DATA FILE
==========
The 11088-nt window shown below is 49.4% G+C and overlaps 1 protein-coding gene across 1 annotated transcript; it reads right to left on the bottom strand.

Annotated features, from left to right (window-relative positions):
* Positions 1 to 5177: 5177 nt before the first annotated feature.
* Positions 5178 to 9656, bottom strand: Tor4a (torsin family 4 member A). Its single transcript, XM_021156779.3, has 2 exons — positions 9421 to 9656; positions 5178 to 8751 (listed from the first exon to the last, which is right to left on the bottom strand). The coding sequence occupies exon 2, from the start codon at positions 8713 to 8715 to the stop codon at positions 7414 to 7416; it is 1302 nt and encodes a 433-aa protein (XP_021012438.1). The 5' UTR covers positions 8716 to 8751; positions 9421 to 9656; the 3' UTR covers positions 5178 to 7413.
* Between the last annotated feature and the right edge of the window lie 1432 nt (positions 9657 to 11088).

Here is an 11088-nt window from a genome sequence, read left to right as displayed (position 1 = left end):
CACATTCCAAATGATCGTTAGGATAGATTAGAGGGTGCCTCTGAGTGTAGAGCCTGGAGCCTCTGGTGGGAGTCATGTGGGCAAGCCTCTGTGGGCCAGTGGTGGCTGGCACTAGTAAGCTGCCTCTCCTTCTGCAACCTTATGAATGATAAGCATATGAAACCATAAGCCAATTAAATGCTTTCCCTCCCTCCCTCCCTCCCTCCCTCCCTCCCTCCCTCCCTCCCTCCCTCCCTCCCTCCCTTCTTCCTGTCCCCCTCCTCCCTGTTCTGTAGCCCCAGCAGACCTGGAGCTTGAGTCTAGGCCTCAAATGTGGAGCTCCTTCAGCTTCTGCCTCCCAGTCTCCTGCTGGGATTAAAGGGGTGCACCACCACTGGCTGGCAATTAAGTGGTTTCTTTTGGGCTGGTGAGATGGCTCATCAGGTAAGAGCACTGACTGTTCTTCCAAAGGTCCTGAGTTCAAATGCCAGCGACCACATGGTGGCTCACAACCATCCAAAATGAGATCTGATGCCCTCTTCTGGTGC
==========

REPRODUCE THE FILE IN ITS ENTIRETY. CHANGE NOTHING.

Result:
The 11088-nt window shown below is 49.4% G+C and overlaps 1 protein-coding gene across 1 annotated transcript; it reads right to left on the bottom strand.

Annotated features, from left to right (window-relative positions):
* Positions 1 to 5177: 5177 nt before the first annotated feature.
* Positions 5178 to 9656, bottom strand: Tor4a (torsin family 4 member A). Its single transcript, XM_021156779.3, has 2 exons — positions 9421 to 9656; positions 5178 to 8751 (listed from the first exon to the last, which is right to left on the bottom strand). The coding sequence occupies exon 2, from the start codon at positions 8713 to 8715 to the stop codon at positions 7414 to 7416; it is 1302 nt and encodes a 433-aa protein (XP_021012438.1). The 5' UTR covers positions 8716 to 8751; positions 9421 to 9656; the 3' UTR covers positions 5178 to 7413.
* Between the last annotated feature and the right edge of the window lie 1432 nt (positions 9657 to 11088).

Here is an 11088-nt window from a genome sequence, read left to right as displayed (position 1 = left end):
CACATTCCAAATGATCGTTAGGATAGATTAGAGGGTGCCTCTGAGTGTAGAGCCTGGAGCCTCTGGTGGGAGTCATGTGGGCAAGCCTCTGTGGGCCAGTGGTGGCTGGCACTAGTAAGCTGCCTCTCCTTCTGCAACCTTATGAATGATAAGCATATGAAACCATAAGCCAATTAAATGCTTTCCCTCCCTCCCTCCCTCCCTCCCTCCCTCCCTCCCTCCCTCCCTCCCTCCCTCCCTCCCTTCTTCCTGTCCCCCTCCTCCCTGTTCTGTAGCCCCAGCAGACCTGGAGCTTGAGTCTAGGCCTCAAATGTGGAGCTCCTTCAGCTTCTGCCTCCCAGTCTCCTGCTGGGATTAAAGGGGTGCACCACCACTGGCTGGCAATTAAGTGGTTTCTTTTGGGCTGGTGAGATGGCTCATCAGGTAAGAGCACTGACTGTTCTTCCAAAGGTCCTGAGTTCAAATGCCAGCGACCACATGGTGGCTCACAACCATCCAAAATGAGATCTGATGCCCTCTTCTGGTGC